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Therapist and Client: A Relational Approach to Psychotherapy

ISBN: 978-1-119-94223-8
224 pages
April 2012, Wiley-Blackwell
Therapist and Client: A Relational Approach to Psychotherapy (1119942233) cover image


Therapist and Client: A Relational Approach to Psychotherapy provides a guide to the fundamental interpersonal elements of the therapeutic relationship that make it the most effective factor in therapy.

  • Presents the fundamental interpersonal elements that make the therapeutic relationship the most effective factor in psychotherapy
  • Explores and integrates a range of approaches from various schools, from psychoanalysis to body-oriented psychotherapy and humanistic psychotherapies
  • Offers clear and practical explanations of the intersubjective aspects of therapy
  • Demonstrates the pivotal need to work in the present moment in order to effect change and tailor therapy to the client
  • Provides detailed case studies and numerous practical applications of infant research and the unified body-mind perspective increasingly revealed by neuroscience
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Table of Contents

Foreword ix

Preface xiii

Acknowledgements xv

Introduction xvii

1 Applying Findings from Infant Research 1

Introduction 1

Intersubjectivity 3

References 24

2 The Interpersonal Relationship 27

Introduction 27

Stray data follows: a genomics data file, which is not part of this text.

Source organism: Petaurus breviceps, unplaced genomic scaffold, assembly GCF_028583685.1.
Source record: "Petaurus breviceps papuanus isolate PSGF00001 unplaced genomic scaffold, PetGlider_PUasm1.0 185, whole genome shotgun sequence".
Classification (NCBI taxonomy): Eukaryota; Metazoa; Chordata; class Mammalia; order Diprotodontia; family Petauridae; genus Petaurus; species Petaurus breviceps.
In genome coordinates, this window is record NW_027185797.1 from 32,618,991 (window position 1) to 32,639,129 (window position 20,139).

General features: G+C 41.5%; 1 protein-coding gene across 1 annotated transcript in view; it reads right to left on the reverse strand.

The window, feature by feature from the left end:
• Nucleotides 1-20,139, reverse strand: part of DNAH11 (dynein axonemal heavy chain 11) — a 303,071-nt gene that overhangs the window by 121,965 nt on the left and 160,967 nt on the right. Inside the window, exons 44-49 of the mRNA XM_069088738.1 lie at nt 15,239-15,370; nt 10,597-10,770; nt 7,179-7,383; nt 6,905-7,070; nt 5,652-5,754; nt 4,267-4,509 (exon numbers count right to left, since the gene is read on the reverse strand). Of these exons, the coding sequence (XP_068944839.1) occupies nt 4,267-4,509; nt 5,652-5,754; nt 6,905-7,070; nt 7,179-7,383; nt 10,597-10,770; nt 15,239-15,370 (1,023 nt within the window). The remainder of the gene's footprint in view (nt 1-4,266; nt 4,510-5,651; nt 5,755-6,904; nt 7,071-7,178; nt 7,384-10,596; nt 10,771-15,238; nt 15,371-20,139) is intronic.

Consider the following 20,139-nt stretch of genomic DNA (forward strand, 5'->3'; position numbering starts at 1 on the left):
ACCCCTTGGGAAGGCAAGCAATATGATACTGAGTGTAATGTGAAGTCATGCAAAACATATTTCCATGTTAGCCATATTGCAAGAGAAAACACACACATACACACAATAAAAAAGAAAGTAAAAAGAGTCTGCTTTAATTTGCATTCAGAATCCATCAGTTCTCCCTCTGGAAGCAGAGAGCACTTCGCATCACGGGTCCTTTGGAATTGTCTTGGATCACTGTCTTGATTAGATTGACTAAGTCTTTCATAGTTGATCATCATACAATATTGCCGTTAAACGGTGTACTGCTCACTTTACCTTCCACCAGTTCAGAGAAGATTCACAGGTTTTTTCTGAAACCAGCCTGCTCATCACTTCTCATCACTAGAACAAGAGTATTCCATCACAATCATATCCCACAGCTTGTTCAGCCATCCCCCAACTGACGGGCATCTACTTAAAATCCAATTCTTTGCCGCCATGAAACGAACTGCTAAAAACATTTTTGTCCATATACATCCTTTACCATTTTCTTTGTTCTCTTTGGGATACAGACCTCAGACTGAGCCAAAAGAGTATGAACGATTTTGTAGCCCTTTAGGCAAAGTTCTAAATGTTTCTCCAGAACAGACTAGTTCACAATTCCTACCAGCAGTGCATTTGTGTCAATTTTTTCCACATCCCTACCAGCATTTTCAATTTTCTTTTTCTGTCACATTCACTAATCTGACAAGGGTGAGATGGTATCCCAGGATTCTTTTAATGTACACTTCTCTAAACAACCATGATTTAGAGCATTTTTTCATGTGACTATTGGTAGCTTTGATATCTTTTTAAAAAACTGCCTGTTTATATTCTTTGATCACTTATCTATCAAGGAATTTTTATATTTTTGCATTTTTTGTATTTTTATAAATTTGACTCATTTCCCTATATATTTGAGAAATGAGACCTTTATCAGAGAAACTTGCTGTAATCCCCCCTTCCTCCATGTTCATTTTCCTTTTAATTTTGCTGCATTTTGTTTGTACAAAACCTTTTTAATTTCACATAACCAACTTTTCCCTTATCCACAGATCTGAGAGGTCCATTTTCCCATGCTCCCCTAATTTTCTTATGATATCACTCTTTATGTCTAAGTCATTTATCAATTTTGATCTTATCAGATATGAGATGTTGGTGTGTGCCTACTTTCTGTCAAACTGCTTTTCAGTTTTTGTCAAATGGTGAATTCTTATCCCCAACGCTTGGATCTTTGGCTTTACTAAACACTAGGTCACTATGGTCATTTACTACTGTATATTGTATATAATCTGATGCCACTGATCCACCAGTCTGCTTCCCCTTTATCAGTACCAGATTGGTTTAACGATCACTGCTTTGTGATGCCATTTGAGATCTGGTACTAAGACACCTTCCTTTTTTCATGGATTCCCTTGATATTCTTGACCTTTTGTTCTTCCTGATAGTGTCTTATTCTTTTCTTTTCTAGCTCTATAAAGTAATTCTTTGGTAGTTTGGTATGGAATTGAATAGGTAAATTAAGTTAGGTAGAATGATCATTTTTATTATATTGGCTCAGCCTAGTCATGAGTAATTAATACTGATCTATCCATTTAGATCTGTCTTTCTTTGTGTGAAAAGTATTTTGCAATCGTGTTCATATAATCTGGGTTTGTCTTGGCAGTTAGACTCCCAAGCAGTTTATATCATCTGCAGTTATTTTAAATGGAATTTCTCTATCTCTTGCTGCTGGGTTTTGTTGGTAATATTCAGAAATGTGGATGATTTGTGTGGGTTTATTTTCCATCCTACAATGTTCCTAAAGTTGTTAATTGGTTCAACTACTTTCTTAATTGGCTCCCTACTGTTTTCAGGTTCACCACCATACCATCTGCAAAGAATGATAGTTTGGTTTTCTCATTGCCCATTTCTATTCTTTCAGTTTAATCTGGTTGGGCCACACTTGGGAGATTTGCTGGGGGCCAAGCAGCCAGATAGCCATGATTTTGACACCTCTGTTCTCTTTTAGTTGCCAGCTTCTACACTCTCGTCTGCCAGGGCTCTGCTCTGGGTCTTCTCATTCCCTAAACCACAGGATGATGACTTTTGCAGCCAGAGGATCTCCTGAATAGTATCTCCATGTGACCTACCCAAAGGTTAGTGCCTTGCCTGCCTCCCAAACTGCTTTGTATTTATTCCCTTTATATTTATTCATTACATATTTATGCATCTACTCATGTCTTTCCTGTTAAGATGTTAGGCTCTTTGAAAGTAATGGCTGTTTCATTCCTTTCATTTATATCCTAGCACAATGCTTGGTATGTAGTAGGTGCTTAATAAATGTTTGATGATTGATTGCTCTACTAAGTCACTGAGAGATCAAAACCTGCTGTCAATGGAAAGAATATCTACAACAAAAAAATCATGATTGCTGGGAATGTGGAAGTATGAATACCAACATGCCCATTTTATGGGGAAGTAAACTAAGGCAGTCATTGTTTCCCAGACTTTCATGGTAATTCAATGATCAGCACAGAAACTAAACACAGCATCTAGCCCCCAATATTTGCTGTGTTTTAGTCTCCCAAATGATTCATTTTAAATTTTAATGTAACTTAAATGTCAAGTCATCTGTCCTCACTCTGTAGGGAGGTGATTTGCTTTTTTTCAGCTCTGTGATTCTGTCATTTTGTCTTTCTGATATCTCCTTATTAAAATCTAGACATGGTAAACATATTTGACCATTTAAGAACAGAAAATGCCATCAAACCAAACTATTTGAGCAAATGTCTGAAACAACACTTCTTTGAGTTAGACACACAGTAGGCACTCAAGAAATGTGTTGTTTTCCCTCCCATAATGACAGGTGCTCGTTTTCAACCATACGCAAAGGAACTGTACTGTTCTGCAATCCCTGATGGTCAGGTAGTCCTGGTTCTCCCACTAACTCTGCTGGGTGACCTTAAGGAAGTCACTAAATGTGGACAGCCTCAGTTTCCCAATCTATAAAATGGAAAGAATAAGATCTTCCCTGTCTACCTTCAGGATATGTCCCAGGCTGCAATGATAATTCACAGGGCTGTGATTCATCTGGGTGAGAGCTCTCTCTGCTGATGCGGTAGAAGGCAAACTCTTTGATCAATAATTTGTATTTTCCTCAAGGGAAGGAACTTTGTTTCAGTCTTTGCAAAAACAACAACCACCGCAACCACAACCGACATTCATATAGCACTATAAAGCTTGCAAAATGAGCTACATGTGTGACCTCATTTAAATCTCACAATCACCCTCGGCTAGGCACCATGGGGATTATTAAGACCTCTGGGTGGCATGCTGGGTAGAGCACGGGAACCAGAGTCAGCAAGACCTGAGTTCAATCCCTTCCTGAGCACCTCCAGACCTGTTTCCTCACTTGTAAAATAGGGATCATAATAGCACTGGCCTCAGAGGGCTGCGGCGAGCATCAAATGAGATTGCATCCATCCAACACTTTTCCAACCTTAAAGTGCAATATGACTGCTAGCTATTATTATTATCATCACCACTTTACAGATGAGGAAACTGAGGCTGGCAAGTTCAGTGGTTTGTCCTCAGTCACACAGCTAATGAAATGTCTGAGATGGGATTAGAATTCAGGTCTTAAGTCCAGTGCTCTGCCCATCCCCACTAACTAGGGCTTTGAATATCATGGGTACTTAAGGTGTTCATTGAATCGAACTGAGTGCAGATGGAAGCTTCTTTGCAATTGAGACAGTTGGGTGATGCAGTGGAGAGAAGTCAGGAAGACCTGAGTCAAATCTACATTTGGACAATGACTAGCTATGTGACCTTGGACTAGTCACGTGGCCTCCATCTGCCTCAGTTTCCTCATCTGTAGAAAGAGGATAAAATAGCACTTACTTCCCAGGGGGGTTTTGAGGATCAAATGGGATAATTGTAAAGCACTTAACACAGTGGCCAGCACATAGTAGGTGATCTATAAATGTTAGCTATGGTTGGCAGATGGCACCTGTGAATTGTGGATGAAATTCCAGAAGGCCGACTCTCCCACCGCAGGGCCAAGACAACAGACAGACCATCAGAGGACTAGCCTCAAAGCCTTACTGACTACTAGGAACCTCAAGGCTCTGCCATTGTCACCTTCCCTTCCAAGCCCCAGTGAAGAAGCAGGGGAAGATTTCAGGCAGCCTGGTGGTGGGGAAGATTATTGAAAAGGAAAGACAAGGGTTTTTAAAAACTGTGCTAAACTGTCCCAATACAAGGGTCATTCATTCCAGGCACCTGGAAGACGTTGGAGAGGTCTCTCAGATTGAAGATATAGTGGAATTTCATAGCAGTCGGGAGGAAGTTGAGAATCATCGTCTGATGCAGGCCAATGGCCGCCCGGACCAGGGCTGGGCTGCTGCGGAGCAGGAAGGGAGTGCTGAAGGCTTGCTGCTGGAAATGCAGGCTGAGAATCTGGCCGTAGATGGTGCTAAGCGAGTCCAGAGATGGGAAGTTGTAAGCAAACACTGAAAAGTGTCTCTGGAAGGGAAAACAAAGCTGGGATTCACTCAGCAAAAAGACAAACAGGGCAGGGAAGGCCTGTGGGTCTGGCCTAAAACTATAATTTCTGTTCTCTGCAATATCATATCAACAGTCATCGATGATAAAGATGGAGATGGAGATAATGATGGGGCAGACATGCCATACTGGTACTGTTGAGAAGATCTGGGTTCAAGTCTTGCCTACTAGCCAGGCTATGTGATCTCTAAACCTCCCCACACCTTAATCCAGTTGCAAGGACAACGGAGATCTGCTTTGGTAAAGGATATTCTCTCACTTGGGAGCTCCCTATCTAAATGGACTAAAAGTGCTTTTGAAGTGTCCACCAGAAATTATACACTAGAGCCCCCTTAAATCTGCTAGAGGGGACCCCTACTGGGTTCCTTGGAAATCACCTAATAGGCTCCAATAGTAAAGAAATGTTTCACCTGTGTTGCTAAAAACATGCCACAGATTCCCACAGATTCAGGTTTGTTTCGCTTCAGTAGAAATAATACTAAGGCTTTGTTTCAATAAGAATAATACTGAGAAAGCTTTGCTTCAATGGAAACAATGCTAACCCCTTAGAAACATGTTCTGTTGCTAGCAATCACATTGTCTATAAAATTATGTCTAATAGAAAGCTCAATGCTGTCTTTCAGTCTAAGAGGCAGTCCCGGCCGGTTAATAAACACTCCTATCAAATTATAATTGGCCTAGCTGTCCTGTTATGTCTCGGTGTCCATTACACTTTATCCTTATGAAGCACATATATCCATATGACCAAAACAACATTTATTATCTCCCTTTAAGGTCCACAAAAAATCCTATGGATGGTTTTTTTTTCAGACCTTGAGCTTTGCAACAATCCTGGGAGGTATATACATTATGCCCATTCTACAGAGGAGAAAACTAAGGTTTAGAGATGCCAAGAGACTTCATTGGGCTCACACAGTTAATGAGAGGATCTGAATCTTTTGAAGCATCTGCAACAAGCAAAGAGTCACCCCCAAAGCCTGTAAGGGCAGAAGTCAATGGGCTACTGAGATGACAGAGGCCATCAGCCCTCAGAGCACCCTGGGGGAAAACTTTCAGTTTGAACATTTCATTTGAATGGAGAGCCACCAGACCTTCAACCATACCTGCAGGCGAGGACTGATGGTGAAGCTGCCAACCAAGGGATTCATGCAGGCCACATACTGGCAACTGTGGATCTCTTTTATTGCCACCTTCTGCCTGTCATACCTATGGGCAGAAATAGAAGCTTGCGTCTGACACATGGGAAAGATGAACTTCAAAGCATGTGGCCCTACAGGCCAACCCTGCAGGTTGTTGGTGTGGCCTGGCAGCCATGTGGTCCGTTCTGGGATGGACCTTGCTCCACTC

The Evolution of a Relational Approach 28

The Therapist: Self with Other 30

Reflecting on Self and Other 42

Repairing the Relationship 45

References 51

3 Potential Space, Creativity and Play 54

Introduction 54

Intersubjectivity – the Realm of Potential Space 55

The Therapeutic Space 56

Creativity and Play 65

References 84

4 The Intersubjective Experience 86

Introduction 86

Defining and Exploring the Intersubjective Experience 90

References 104

5 The Relational Body–Mind 106

Introduction 106

The Nature of the Relational Body–Mind 109

A Relational Body–Mind Perspective 112

Five Modes of Experience, Function and Expression 114

Taking a Body–Mind Stance 119

Relational Body–Mind Therapy 121

Transference-Countertransference and the Body–Mind 131

‘Fragile’ Clients 132

References 134

6 Working with Trauma and Fragile Clients 137

Introduction 137

Therapy for the Traumatized Body–Mind 138

Working with Fragile Clients 149

References 157

7 Adapting Therapy to the Client: A Relational Approach 159

Introduction 159

Assessment 163

Creating the Therapeutic Frame 171

Tailoring the Therapist's Stance 174

Choosing a Level 184

Staying Adaptable and Relational 189

Arriving at an Individual Style 192

References 194

Index 197

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Author Information

Patrick Nolan is a Psychotherapist and the Director of the Irish Institute for Integrated Psychotherapy. He is co-author of Object Relations and Integrative Psychotherapy: Tradition and Innovation in Theory and Practice (2002) and has written about integrative, psychoanalytic and body psychotherapy in numerous publications.

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"While new practitioners will benefit from reading this book, therapists of all levels of experience, especially those who are focusing on the relational aspect of their work, will find this book a useful place to visit and revisit; to think, to reflect and to play with the ideas."  (The British Journal of Psychotherapy Integration, 1  July 2013)

“In my opinion it deserves a large readership, and in particular I would urge that it be read by all recent graduates of integrative trainings as an inspiration and encouragement to them as they ‘head out into unchartered water,’ as Nolan might say.”  (Contemporary Psychotherapy, 1 December 2012)